Maybe I will try the penny or will try to get under there to get the snapstat closer. Lately I've been just switching to auto before bed.....it might be shutting the fan off a little early but at least it doesn't run all night after the fire burns out and I figure it might help me end up with enough hot coals to get restarted in the morning.
  22. Jaugust124

    Jaugust124 Feeling the Heat

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    wannabegrener,

    A couple weeks ago I thought I was about to have an overfire when the temps on the stove top thermometer were pushing over 700*. I shut the air all the way down and it made matters worse. The heat in the stove had no where to go so the temps continued to climb. I got really worried when the temps got up to nearly 800* with no sign of slowing down. Luckily, I remembered what Backwoods Savage once said and although it seems counterintuitive, I opened the air all the way. You would think all that extra air pouring in would cause a bigger fire, but it allowed the excess heat to escape up the chimney. I also had the fan on high to help out as well. Within a few minutes the temps started to settle down again. This was quite unnerving and I learned my lesson.
  23. wannabegreener

    wannabegreener Member

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    Jaugust124,

    That does sound counter intuitive. I wonder if the major factor is just running the fan on high, like a car radiator? You turned your air to open and I turned mine to closed and we both set our fan on high??? I have had my stove at 800 before and was getting pretty nervous. When my stove was that high, I did not have a raging fire, so opening the door was not opening a fireball. Opening the door seemed to release a lot of built up heat in the fire box. Not sure if it helped.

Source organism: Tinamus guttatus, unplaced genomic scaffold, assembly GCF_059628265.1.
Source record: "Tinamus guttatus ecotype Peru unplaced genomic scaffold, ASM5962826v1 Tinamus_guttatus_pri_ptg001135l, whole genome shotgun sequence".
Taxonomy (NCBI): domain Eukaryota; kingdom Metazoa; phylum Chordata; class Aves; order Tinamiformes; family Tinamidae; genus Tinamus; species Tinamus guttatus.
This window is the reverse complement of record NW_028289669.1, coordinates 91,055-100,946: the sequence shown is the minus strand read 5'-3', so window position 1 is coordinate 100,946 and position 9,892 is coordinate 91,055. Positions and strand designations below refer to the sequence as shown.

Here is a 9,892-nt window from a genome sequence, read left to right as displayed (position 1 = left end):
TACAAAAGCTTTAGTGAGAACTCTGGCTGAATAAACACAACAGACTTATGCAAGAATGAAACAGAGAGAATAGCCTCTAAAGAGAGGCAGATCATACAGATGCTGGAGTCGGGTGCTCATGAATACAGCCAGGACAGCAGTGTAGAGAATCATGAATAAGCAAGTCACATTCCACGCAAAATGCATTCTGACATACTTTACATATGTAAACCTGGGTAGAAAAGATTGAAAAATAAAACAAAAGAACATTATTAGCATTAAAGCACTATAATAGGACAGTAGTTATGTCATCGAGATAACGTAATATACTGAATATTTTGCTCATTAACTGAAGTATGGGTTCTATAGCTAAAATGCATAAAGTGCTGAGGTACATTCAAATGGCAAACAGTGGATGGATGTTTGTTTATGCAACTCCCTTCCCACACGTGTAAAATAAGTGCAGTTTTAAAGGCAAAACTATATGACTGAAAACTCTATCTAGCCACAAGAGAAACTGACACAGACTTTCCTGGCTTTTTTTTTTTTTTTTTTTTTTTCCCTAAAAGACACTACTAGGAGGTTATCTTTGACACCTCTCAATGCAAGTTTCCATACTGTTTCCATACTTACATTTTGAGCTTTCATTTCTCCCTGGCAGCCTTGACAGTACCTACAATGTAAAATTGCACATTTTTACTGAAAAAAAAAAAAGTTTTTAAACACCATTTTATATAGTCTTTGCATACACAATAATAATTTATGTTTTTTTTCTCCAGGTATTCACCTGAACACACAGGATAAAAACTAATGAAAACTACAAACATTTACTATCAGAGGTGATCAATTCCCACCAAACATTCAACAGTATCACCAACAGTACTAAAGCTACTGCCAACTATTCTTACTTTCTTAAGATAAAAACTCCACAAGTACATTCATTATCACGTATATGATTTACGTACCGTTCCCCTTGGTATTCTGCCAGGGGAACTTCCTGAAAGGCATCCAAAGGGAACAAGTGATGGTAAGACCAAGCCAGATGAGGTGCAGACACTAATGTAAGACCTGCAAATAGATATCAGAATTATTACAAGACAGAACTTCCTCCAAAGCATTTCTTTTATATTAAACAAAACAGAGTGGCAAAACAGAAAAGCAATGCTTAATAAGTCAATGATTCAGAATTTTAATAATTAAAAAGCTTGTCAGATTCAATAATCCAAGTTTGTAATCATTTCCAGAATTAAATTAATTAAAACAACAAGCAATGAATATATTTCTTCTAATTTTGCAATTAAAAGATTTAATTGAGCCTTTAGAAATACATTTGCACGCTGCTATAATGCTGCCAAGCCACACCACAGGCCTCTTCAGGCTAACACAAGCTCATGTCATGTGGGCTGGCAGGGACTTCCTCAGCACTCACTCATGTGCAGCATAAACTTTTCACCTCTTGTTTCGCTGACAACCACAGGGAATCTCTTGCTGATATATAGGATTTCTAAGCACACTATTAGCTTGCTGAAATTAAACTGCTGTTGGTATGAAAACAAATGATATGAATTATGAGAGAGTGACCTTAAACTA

Thanks
  24. Jaugust124

    Jaugust124 Feeling the Heat

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    When I had my "incident" the fan was on high when I tried turning the air all the way down thinking that less air would keep the fire from increasing. It didn't do enough to keep the temps from rising. Inside my stove looked like a raging inferno. It was making a whoomping sound from the air pressure inside the stove. I did not try to open the stove door, as I think this would have been a bad scene. I agree with you that without a raging fireball inside the stove, opening the door would certainly get rid of some heat and as a bonus not waste it going up the chimney. However, with a scene like I had the last thing I wanted to do is open the door. That sudden burst of air into the firebox, might have caused flames to come shooting out. I don't know, but I bet firefighterjake would have the answer.
  25. OhioBurner©

    OhioBurner© Minister of Fire

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    Well I don’t really know, when I had an overfire my air control was wide open at the time - so I don’t see how opening up the air control would help cool it. Maybe on a different stove - each has unique air characteristics. As for the fan unless I am watching TV in that room I have it on full all the time. Doesnt seem to make much a difference anyhow, I normally cruise in the 500's and it usually peaks in the 600's right before settling down.
    When I overfired it I opened the door - yes it was an inferno - and left it open for maybe 30 seconds or so and closed it. It was a huge amount of heat let out, and lots of cool incomming air (I hope). Its basically like a fireplace with the door open - I dont think it can maintain those huge 900's with that amount of air comming in. I did that process a few times and got it down into the mid 800's, after closing the primary air all the way down. The baffle stopped glowing when I had it down in the 800's and I pretty much just left it like that, I think it maintained around 800 for a good hour or so before starting to die back. I didn’t know about the wet towel trick that might have helped more.

    I think what would help more is having control of the secondary air. There was another thread about DIY secondary air controls and I think that’s a great idea. However I do not know where the secondary air enters the Rockland, does anyone know? I have a feeling it is inaccessible. It really pisses me off; they want a clean burning idiot proof design so they have an uncontrolled air leak into the stove. I hate that the new stoves are basically crippled from a user control perspective just because they think people can’t control them properly themselves.